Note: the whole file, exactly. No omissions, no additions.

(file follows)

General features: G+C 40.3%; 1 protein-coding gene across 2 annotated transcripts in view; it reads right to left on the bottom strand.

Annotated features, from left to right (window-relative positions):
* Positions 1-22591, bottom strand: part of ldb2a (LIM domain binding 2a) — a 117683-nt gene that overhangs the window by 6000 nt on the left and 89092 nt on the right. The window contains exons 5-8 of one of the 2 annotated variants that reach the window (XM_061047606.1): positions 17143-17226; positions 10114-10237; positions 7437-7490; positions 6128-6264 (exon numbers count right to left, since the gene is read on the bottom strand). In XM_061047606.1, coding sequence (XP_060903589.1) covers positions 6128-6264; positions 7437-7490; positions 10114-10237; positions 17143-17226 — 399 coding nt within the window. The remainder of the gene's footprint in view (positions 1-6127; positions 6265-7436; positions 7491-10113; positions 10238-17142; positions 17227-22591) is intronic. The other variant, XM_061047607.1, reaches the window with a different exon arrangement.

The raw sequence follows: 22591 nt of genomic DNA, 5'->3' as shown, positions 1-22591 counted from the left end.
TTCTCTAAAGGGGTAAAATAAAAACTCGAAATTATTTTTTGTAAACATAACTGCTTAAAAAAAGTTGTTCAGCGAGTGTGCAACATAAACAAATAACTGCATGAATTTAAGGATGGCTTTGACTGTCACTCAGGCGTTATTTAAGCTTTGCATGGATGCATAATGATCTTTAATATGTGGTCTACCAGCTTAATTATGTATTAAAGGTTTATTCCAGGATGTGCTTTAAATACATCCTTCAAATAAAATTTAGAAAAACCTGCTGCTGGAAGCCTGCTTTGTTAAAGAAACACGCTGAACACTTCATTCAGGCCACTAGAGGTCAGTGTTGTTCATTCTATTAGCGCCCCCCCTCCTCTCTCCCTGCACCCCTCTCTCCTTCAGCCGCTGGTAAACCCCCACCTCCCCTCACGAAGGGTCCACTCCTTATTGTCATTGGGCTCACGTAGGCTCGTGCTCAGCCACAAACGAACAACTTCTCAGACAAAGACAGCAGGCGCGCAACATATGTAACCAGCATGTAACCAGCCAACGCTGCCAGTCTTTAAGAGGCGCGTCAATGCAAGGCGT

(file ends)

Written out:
General features: G+C 40.3%; 1 protein-coding gene across 2 annotated transcripts in view; it reads right to left on the bottom strand.

Annotated features, from left to right (window-relative positions):
* Positions 1-22591, bottom strand: part of ldb2a (LIM domain binding 2a) — a 117683-nt gene that overhangs the window by 6000 nt on the left and 89092 nt on the right. The window contains exons 5-8 of one of the 2 annotated variants that reach the window (XM_061047606.1): positions 17143-17226; positions 10114-10237; positions 7437-7490; positions 6128-6264 (exon numbers count right to left, since the gene is read on the bottom strand). In XM_061047606.1, coding sequence (XP_060903589.1) covers positions 6128-6264; positions 7437-7490; positions 10114-10237; positions 17143-17226 — 399 coding nt within the window. The remainder of the gene's footprint in view (positions 1-6127; positions 6265-7436; positions 7491-10113; positions 10238-17142; positions 17227-22591) is intronic. The other variant, XM_061047607.1, reaches the window with a different exon arrangement.

The raw sequence follows: 22591 nt of genomic DNA, 5'->3' as shown, positions 1-22591 counted from the left end.
TTCTCTAAAGGGGTAAAATAAAAACTCGAAATTATTTTTTGTAAACATAACTGCTTAAAAAAAGTTGTTCAGCGAGTGTGCAACATAAACAAATAACTGCATGAATTTAAGGATGGCTTTGACTGTCACTCAGGCGTTATTTAAGCTTTGCATGGATGCATAATGATCTTTAATATGTGGTCTACCAGCTTAATTATGTATTAAAGGTTTATTCCAGGATGTGCTTTAAATACATCCTTCAAATAAAATTTAGAAAAACCTGCTGCTGGAAGCCTGCTTTGTTAAAGAAACACGCTGAACACTTCATTCAGGCCACTAGAGGTCAGTGTTGTTCATTCTATTAGCGCCCCCCCTCCTCTCTCCCTGCACCCCTCTCTCCTTCAGCCGCTGGTAAACCCCCACCTCCCCTCACGAAGGGTCCACTCCTTATTGTCATTGGGCTCACGTAGGCTCGTGCTCAGCCACAAACGAACAACTTCTCAGACAAAGACAGCAGGCGCGCAACATATGTAACCAGCATGTAACCAGCCAACGCTGCCAGTCTTTAAGAGGCGCGTCAATGCAAGGCGT